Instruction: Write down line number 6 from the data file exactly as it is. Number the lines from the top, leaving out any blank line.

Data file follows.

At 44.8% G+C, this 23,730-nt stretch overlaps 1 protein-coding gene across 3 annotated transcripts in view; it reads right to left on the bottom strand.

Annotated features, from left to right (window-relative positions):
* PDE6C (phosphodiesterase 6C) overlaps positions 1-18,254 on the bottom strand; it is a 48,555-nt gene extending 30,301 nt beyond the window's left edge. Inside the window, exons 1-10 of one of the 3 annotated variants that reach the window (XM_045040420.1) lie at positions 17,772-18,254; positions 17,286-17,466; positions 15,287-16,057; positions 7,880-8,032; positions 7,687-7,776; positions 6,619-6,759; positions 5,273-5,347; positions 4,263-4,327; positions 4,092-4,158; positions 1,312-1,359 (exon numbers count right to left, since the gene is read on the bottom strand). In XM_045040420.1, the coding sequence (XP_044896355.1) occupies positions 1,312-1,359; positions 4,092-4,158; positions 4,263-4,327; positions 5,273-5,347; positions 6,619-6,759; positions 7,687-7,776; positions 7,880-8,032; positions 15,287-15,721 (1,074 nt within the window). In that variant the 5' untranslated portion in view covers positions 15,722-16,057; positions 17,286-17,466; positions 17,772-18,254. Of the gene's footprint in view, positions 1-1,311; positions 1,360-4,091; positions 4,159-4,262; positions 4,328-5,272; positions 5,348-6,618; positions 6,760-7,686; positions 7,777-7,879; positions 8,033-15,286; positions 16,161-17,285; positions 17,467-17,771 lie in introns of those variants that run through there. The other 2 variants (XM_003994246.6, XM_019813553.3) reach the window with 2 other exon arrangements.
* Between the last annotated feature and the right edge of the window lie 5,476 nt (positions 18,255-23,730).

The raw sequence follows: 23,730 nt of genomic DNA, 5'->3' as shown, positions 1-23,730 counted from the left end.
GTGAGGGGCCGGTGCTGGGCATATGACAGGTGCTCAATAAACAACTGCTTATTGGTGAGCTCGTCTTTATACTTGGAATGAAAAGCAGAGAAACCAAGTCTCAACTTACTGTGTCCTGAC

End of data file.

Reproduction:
GTGAGGGGCCGGTGCTGGGCATATGACAGGTGCTCAATAAACAACTGCTTATTGGTGAGCTCGTCTTTATACTTGGAATGAAAAGCAGAGAAACCAAGTCTCAACTTACTGTGTCCTGAC